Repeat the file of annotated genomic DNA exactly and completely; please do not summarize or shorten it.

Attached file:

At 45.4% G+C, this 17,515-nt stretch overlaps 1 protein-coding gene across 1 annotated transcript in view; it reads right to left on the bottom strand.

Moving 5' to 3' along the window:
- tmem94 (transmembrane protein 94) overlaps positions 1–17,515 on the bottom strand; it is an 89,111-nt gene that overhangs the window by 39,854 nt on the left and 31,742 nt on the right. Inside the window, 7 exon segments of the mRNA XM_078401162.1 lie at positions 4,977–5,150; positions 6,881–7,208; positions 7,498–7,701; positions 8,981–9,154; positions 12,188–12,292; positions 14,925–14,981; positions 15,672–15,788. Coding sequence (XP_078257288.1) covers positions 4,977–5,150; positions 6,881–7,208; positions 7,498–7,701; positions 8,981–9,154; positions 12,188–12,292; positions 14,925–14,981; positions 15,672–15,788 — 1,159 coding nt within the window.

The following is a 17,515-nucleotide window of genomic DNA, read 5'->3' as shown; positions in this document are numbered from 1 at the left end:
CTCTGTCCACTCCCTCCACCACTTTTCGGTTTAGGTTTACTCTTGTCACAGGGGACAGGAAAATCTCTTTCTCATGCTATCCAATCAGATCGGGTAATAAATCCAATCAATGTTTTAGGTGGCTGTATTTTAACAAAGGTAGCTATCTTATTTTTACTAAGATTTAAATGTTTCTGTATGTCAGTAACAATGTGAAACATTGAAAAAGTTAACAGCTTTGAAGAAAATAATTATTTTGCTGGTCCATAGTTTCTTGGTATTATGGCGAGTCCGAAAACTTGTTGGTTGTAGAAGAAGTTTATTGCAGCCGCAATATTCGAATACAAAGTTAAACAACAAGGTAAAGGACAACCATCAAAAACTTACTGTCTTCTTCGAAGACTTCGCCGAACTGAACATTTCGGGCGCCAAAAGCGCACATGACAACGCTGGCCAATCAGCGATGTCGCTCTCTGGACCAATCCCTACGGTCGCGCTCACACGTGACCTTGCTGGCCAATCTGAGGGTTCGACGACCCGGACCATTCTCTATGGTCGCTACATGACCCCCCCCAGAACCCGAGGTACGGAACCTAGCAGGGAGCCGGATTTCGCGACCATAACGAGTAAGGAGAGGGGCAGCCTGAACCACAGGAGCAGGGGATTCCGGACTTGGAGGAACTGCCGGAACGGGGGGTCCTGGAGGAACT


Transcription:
At 45.4% G+C, this 17,515-nt stretch overlaps 1 protein-coding gene across 1 annotated transcript in view; it reads right to left on the bottom strand.

Moving 5' to 3' along the window:
- tmem94 (transmembrane protein 94) overlaps positions 1–17,515 on the bottom strand; it is an 89,111-nt gene that overhangs the window by 39,854 nt on the left and 31,742 nt on the right. Inside the window, 7 exon segments of the mRNA XM_078401162.1 lie at positions 4,977–5,150; positions 6,881–7,208; positions 7,498–7,701; positions 8,981–9,154; positions 12,188–12,292; positions 14,925–14,981; positions 15,672–15,788. Coding sequence (XP_078257288.1) covers positions 4,977–5,150; positions 6,881–7,208; positions 7,498–7,701; positions 8,981–9,154; positions 12,188–12,292; positions 14,925–14,981; positions 15,672–15,788 — 1,159 coding nt within the window.

The following is a 17,515-nucleotide window of genomic DNA, read 5'->3' as shown; positions in this document are numbered from 1 at the left end:
CTCTGTCCACTCCCTCCACCACTTTTCGGTTTAGGTTTACTCTTGTCACAGGGGACAGGAAAATCTCTTTCTCATGCTATCCAATCAGATCGGGTAATAAATCCAATCAATGTTTTAGGTGGCTGTATTTTAACAAAGGTAGCTATCTTATTTTTACTAAGATTTAAATGTTTCTGTATGTCAGTAACAATGTGAAACATTGAAAAAGTTAACAGCTTTGAAGAAAATAATTATTTTGCTGGTCCATAGTTTCTTGGTATTATGGCGAGTCCGAAAACTTGTTGGTTGTAGAAGAAGTTTATTGCAGCCGCAATATTCGAATACAAAGTTAAACAACAAGGTAAAGGACAACCATCAAAAACTTACTGTCTTCTTCGAAGACTTCGCCGAACTGAACATTTCGGGCGCCAAAAGCGCACATGACAACGCTGGCCAATCAGCGATGTCGCTCTCTGGACCAATCCCTACGGTCGCGCTCACACGTGACCTTGCTGGCCAATCTGAGGGTTCGACGACCCGGACCATTCTCTATGGTCGCTACATGACCCCCCCCAGAACCCGAGGTACGGAACCTAGCAGGGAGCCGGATTTCGCGACCATAACGAGTAAGGAGAGGGGCAGCCTGAACCACAGGAGCAGGGGATTCCGGACTTGGAGGAACTGCCGGAACGGGGGGTCCTGGAGGAACT